ICE Attorney Arrested For Taking Bribes
JUNE 27, 2008
A veteran attorney for the Homeland Security agency in charge of enforcing immigration laws and protecting the U.S. against terrorist attacks has been arrested for accepting bribes from illegal immigrants seeking benefits in the country.
The assistant chief counsel for U.S. Immigration and Customs Enforcement (ICE) was arrested at a southern California Indian tribe casino where authorities say he was accepting one of numerous cash bribes. Federal prosecutors say the 10-year government attorney, Constantine Kallas, has accepted thousands of dollars in bribes over the years and clearly compromised national security in the process.
Kallas and his wife also set up two fake companies and filed false employment petitions with the federal government for dozens of illegal immigrants and at least two legal residents. Nearly $1 million beyond Kallas’ government salary had been deposited in his bank accounts in the last few years, presumably bribe money.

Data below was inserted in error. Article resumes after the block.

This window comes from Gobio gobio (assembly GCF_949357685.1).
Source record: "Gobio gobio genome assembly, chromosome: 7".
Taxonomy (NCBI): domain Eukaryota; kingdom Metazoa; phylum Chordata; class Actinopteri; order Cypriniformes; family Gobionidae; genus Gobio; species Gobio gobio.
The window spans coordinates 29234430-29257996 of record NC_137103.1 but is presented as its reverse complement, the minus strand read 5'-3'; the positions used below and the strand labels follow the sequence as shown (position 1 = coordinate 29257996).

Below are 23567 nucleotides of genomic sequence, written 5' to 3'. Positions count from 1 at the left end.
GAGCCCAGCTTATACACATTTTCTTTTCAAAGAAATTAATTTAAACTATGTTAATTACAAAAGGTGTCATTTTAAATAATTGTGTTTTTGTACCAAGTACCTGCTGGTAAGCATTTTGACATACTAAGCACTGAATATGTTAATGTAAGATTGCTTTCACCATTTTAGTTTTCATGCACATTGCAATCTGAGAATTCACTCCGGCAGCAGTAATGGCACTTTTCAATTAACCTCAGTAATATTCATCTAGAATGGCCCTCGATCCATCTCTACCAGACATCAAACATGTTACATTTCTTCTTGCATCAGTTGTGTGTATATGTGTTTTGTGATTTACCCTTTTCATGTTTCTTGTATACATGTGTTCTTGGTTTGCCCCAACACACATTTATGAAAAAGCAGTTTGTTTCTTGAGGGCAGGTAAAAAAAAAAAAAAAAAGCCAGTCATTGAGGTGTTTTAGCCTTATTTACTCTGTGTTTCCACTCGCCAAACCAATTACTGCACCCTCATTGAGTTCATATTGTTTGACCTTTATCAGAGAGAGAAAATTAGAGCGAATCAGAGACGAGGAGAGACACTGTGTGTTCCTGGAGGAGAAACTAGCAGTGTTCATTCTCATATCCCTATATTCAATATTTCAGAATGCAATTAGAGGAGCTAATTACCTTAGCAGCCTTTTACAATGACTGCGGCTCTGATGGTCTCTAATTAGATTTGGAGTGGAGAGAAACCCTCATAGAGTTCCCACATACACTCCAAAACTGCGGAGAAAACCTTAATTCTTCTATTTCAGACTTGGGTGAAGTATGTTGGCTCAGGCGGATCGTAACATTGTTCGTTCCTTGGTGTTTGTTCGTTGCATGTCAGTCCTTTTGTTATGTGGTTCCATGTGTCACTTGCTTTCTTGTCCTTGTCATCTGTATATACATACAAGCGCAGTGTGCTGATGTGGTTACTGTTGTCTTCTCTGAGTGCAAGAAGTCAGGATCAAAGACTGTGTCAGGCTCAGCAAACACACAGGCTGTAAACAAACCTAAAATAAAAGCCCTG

Other Homeland Security agencies responsible for protecting the nation against foreign threats have also been rocked by similar internal corruption in the last few years, although the problems are more rampant on the front lines rather than the corporate offices.
Corruption is so widespread among federal officers guarding the U.S.-Mexico border that the government created an internal web site devoted to recently convicted border agents and lie detector tests are administered to all future applicants to assure they don’t already work for Mexican smuggling organizations.
That agency, U.S. Customs and Border Protection, has seen dozens of agents bribed with cash and attractive women in return for assuring the safe passage of truckloads of illegal immigrants, drugs and other contraband into the U.S. Some have even used their government-issued vehicles to shuttle illegal aliens from Mexico to safe houses north of the border. Other incidents have involved corrupt agents at airports, who accepted bribes to assist drug smugglers.
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